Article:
As part of this sequence, we are introduced to a guy going through MLM “withdrawal” who, according to his therapist — describing it in hushed, sober terms — was committed to rehabilitation by his family after “an incident at his father’s funeral”.
Stop! Just stop right there! That throwaway line is perfect as it is — we already know enough about the context to use our imaginations as to what the “incident” at the funeral was. We don’t need to have it spelled out in specifics.
Believe doesn’t stop there, though. Immediately after, we are introduced to the man’s wife, who describes the incident at the funeral again, without adding anything new. Unnecessary. Then, we are further shown a dramatized flashback of the actual incident, where (as we suspected) the man was a little too enthusiastic about trying to recruit other people at the funeral to be his ‘down-line’.
We already knew that! Those two subsequent segments didn’t add *anything* to the joke beyond what the off-hand comment from the therapist already provided. In this case, Believe needs to…’believe’ in itself more; trusting that it has some inherently good ideas, and that audiences will understand the subtleties of those good ideas without needing our hands held.
Second example: one subtext of the movie involves the role of husband and wife, and one scene involves a “Believer” named Mark who asks his wife to do something unnecessary and submissive by turning off a radio that’s sitting right by him. Compare this to a more obvious scene earlier in the movie where Mark directly asks the wife of one of his recruits to sit off to the side and be “supportive”…by being silent. Same general idea — one presented in a subtle (but still unmistakable) manner, one in an obvious manner. I don’t think there’s any argument that the first, understated example, gets the point across just as effectively as the second.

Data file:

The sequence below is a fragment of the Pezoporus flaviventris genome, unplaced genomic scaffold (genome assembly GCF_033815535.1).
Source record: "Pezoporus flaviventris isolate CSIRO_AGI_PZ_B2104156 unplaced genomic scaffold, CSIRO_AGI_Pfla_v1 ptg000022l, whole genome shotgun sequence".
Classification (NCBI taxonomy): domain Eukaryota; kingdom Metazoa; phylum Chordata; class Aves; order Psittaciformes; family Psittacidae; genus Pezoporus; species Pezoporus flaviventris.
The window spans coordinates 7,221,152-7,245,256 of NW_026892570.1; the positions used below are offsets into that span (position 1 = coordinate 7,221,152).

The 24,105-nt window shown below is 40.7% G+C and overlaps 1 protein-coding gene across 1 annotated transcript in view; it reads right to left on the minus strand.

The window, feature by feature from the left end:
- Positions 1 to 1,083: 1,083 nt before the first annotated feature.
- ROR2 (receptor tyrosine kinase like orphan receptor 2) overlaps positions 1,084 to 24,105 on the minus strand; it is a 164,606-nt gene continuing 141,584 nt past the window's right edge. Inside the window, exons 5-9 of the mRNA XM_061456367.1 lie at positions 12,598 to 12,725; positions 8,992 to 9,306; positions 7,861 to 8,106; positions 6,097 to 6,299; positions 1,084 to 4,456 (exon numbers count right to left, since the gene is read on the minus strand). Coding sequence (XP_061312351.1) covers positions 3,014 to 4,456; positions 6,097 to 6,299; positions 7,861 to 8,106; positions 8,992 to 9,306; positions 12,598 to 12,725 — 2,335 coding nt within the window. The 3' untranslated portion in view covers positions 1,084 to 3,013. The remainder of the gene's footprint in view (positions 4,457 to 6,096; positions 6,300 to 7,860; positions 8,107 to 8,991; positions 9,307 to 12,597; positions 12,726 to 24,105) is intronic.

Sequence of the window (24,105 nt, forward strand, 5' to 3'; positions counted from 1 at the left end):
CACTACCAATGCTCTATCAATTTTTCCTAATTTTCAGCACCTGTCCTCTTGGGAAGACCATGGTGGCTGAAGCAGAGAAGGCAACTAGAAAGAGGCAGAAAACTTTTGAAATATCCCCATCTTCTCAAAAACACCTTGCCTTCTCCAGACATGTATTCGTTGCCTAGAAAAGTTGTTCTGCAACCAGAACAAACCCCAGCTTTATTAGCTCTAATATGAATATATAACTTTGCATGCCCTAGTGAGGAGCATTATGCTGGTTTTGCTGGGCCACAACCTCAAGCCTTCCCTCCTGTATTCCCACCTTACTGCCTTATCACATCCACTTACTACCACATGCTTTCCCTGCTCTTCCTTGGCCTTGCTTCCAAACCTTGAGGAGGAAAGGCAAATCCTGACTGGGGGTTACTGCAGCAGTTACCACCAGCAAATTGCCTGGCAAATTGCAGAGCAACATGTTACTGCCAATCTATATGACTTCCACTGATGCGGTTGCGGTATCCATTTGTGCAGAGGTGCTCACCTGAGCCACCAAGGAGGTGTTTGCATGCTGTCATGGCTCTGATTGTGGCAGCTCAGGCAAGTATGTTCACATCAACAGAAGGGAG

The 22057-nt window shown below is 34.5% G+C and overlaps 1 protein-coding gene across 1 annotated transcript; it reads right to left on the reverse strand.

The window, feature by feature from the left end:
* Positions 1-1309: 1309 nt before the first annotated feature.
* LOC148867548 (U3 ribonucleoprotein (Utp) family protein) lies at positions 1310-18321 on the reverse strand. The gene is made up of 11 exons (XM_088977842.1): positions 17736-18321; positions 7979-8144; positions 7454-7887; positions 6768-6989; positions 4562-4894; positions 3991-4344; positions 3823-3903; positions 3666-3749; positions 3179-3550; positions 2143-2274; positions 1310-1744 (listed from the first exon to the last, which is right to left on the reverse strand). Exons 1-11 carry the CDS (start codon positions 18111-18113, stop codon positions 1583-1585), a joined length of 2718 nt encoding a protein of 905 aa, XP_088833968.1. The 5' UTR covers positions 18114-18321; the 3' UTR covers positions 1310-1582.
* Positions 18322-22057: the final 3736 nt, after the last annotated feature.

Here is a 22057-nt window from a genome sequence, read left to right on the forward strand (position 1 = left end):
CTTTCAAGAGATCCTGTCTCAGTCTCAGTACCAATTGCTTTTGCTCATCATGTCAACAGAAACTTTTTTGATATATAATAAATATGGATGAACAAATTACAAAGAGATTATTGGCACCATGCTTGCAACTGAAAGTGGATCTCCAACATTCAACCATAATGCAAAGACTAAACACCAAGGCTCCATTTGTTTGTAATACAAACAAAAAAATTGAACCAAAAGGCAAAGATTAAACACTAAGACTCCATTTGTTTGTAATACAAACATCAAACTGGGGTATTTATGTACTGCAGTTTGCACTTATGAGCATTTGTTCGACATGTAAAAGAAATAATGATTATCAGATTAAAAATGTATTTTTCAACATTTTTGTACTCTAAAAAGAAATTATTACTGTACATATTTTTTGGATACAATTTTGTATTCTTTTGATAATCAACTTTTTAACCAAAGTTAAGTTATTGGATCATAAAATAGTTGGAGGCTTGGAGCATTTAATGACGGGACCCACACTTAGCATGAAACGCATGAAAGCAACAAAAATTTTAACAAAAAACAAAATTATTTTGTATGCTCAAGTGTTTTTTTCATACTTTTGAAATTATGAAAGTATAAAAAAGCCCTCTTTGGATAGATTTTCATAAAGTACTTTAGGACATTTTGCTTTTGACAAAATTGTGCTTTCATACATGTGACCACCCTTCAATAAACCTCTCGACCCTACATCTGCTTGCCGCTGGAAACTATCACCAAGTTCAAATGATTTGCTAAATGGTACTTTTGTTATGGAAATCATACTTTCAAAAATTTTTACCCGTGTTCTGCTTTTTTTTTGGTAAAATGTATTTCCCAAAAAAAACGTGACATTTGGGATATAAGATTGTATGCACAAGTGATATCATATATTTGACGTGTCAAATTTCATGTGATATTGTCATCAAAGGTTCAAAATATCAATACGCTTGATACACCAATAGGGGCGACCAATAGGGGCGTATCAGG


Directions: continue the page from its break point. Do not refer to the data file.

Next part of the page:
One subtle idea that succeeds: One “Believer” shows off a picture of the company founder in a proud way…and if you watch closely, you can see that the frame he was storing the picture in originally contained a (now-covered) picture of he and his wife from their wedding. An effective scene, specifically because it doesn’t call immediate and obvious attention to itself. Again, there are good ideas here — Believe would be better if it had more faith in them.
Plot hole: Believe contains one big plot contradiction that undermines the very MLM structure the movie was founded on: At the beginning of the film, we meet Mark, who is very committed to Believe Industries, and who recruits Adam — a laid-off steel worker — to participate. At Mark’s request, Adam invites a handful of his former co-workers to a group meeting where Mark demonstrates the products and the philosophy behind Believe Industries. All of the co-workers end up joining.
Later, we see the results: Adam starts receiving large checks due to the people he recruited…which annoys and frustrates Mark as he now sees Adam earning a lot more money in just a few months than Mark has through (presumably) several years of hard work.
How is this possible? Mark *recruited* Adam. Adam is in his “down-line”, therefore the people that Adam recruited at the meeting that Mark officiated in, would also be in his “down-line”.
It should be impossible, according to any known MLM scheme, for Adam to end up with more money than Mark, because Mark is higher in the chain. That’s how MLM’s work — the money from lower levels is always passed up the chain to the higher levels. Successful MLMers always make more money from their children’s children than from the children themselves. (By comparison, reportedly 52% of the profits from NuSkin products are earned by the top 100 organizations in the company)
This is a strange error, given the other accurate elements of MLM culture portrayed in the movie. However, this unexplained occurance undermines this important plot point and appears irreconcilable with the movie’s own MLM organization. (Mark even demonstrates the ‘multi-levelness’ of the company through a graph in his demo…)